Royal London's new life and pensions business grew by 40% last year as the firm benefited from changes arising from the April pension freedoms.
According to the company's results for the year ending 31 December 2015, new drawdown sales reached £1.3bn, an increase of 67% from the previous year.
Its group pensions business generated £2.8bn which is a 27% increase from the previous year, while personal pensions rose 39%.
Over the four years to 31 December 2015 life and pension sales have doubled to £6.8bn from £3,3bn in 2011.
Royal London group chief executive Phil Loney (pictured above) said it was a strong set of results. He added: "Our asset management and platform businesses both saw good growth in total assets despite a very volatile market."
The group's wrap platform Ascentric experienced gross sales of £2.5bn, an increase of 14% from the previous year, while funds under administration increased by 13% to £10.1bn.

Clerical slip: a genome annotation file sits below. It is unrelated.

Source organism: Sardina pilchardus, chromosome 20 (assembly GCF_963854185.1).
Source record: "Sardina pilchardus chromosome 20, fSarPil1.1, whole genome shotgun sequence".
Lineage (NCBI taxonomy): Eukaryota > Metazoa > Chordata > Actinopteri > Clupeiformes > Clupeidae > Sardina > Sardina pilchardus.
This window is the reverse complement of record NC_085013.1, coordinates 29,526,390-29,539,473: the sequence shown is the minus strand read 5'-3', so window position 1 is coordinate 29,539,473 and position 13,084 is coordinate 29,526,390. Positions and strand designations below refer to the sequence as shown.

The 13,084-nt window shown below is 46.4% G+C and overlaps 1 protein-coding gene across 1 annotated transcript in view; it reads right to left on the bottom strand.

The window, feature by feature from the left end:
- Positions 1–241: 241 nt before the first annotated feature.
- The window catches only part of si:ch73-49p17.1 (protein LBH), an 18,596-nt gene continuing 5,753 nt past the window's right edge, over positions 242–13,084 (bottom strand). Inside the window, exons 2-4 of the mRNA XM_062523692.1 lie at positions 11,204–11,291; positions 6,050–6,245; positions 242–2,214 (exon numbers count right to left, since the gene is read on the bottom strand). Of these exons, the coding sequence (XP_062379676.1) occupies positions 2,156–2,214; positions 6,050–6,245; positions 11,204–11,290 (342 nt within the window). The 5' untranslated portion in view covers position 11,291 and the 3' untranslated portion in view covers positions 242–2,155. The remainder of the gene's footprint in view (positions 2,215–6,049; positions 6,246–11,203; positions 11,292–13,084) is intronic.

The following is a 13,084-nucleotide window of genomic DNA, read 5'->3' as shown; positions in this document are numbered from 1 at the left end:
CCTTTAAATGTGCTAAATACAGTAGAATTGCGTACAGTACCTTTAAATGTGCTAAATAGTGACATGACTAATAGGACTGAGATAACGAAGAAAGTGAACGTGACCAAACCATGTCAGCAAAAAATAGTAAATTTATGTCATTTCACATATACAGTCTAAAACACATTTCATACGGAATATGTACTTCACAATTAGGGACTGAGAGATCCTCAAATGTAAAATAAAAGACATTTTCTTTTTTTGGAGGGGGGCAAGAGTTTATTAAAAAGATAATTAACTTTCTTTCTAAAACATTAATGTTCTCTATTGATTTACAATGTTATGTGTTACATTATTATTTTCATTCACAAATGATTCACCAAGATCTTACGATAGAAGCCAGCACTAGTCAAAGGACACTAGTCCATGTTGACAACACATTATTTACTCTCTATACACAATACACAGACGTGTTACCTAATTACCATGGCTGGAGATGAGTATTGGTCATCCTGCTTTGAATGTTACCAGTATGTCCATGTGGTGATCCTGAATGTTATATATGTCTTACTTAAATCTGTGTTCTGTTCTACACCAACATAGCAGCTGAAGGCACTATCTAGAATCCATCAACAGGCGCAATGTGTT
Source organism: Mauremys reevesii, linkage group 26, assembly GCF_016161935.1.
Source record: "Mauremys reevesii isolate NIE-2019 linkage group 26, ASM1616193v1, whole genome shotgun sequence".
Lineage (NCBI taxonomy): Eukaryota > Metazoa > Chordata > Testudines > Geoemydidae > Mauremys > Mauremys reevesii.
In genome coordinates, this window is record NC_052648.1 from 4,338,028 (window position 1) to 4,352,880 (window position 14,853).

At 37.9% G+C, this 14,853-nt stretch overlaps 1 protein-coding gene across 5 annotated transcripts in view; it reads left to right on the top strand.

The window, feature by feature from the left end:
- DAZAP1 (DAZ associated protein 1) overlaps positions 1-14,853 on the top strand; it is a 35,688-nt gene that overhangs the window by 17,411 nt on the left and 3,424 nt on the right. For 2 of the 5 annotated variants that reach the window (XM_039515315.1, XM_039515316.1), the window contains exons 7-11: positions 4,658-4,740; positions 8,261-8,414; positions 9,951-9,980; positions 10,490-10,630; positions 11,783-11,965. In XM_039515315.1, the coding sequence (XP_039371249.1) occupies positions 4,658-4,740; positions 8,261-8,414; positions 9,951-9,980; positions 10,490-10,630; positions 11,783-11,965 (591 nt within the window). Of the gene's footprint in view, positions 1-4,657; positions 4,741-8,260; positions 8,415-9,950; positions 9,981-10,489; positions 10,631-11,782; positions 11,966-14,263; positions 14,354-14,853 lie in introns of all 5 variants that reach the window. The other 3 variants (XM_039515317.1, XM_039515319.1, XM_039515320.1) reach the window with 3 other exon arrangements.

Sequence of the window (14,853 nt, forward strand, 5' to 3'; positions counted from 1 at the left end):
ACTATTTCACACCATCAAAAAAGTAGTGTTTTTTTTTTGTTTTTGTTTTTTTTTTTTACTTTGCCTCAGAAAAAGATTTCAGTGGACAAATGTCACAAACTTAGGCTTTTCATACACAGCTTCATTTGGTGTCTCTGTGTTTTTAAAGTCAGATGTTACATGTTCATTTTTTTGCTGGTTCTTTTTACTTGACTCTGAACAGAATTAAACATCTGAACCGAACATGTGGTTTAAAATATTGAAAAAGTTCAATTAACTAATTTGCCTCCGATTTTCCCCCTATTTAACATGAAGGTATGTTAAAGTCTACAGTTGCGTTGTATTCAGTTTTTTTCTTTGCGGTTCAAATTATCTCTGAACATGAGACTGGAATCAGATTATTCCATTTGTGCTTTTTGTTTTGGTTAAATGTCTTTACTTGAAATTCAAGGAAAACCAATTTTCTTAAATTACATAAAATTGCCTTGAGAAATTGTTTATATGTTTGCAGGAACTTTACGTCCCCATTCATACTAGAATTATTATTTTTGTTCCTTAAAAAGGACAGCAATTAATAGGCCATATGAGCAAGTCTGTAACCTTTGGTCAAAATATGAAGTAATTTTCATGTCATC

Royal London has previously spoken out against the idea that the Chancellor could introduce a pensions ISA, or a tax, exempt, exempt, (TEE) model.
Loney said the TEE system would ultimately turn people away from long-term saving but urged the Chancellor to reform the current tax relief system.
He said: "Savers will lose the certainty of a tax relief system which ensures their saved income is not taxed twice, and be thrown into an ISA-style system where they need to believe that future generations of politicians will not renege on the deal and tax their savings when they come to withdraw.
"He should not take the huge gamble of introducing ISA-style pensions, which would be reckless at a time when the numbers saving into a workplace pension are finally growing, following the successful introduction of automatic enrolment.
"This is not the time to turn the system upside down."
Royal London director of policy Steve Webb, formerly pensions minister, warned last week that pension ISAs would be George Osborne's "Gordon Brown moment".
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